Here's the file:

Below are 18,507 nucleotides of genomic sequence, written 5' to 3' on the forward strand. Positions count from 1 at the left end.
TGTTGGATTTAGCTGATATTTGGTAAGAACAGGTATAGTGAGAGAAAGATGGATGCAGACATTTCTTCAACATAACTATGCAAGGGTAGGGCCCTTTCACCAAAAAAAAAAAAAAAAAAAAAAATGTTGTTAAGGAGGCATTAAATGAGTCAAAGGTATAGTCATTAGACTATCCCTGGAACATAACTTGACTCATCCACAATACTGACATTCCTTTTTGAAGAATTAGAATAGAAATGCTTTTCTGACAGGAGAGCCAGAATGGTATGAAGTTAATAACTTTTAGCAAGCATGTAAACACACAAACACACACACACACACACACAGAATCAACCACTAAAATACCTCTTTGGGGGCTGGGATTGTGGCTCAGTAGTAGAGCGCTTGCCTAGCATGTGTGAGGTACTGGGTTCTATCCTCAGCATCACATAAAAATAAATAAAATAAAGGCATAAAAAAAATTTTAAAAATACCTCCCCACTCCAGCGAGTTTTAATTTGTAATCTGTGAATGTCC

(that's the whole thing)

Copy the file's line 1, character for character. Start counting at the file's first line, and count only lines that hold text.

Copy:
Below are 18,507 nucleotides of genomic sequence, written 5' to 3' on the forward strand. Positions count from 1 at the left end.